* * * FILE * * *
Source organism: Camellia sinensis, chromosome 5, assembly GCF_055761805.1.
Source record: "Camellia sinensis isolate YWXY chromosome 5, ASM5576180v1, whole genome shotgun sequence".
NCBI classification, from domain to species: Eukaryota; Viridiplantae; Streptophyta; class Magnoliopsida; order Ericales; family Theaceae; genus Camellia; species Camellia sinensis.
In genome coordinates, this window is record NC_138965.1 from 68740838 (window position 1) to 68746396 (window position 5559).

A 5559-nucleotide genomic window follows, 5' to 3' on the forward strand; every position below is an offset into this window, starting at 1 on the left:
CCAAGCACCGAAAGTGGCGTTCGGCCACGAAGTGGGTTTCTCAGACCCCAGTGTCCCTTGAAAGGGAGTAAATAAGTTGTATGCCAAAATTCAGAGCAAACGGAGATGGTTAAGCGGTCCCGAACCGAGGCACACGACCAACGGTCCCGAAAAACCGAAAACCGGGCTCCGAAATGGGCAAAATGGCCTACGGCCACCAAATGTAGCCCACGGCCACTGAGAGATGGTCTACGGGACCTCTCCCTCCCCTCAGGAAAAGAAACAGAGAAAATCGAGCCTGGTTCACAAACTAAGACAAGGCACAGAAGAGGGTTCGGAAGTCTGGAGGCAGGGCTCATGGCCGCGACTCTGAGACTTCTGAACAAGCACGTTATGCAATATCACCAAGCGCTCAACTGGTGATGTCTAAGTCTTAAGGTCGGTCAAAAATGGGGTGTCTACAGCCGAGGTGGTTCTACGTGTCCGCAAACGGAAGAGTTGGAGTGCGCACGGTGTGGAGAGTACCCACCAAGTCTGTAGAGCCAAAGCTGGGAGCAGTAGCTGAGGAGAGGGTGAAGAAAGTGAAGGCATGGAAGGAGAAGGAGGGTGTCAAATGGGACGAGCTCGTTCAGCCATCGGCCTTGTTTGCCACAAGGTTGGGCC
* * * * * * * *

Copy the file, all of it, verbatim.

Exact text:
Source organism: Camellia sinensis, chromosome 5, assembly GCF_055761805.1.
Source record: "Camellia sinensis isolate YWXY chromosome 5, ASM5576180v1, whole genome shotgun sequence".
NCBI classification, from domain to species: Eukaryota; Viridiplantae; Streptophyta; class Magnoliopsida; order Ericales; family Theaceae; genus Camellia; species Camellia sinensis.
In genome coordinates, this window is record NC_138965.1 from 68740838 (window position 1) to 68746396 (window position 5559).

A 5559-nucleotide genomic window follows, 5' to 3' on the forward strand; every position below is an offset into this window, starting at 1 on the left:
CCAAGCACCGAAAGTGGCGTTCGGCCACGAAGTGGGTTTCTCAGACCCCAGTGTCCCTTGAAAGGGAGTAAATAAGTTGTATGCCAAAATTCAGAGCAAACGGAGATGGTTAAGCGGTCCCGAACCGAGGCACACGACCAACGGTCCCGAAAAACCGAAAACCGGGCTCCGAAATGGGCAAAATGGCCTACGGCCACCAAATGTAGCCCACGGCCACTGAGAGATGGTCTACGGGACCTCTCCCTCCCCTCAGGAAAAGAAACAGAGAAAATCGAGCCTGGTTCACAAACTAAGACAAGGCACAGAAGAGGGTTCGGAAGTCTGGAGGCAGGGCTCATGGCCGCGACTCTGAGACTTCTGAACAAGCACGTTATGCAATATCACCAAGCGCTCAACTGGTGATGTCTAAGTCTTAAGGTCGGTCAAAAATGGGGTGTCTACAGCCGAGGTGGTTCTACGTGTCCGCAAACGGAAGAGTTGGAGTGCGCACGGTGTGGAGAGTACCCACCAAGTCTGTAGAGCCAAAGCTGGGAGCAGTAGCTGAGGAGAGGGTGAAGAAAGTGAAGGCATGGAAGGAGAAGGAGGGTGTCAAATGGGACGAGCTCGTTCAGCCATCGGCCTTGTTTGCCACAAGGTTGGGCC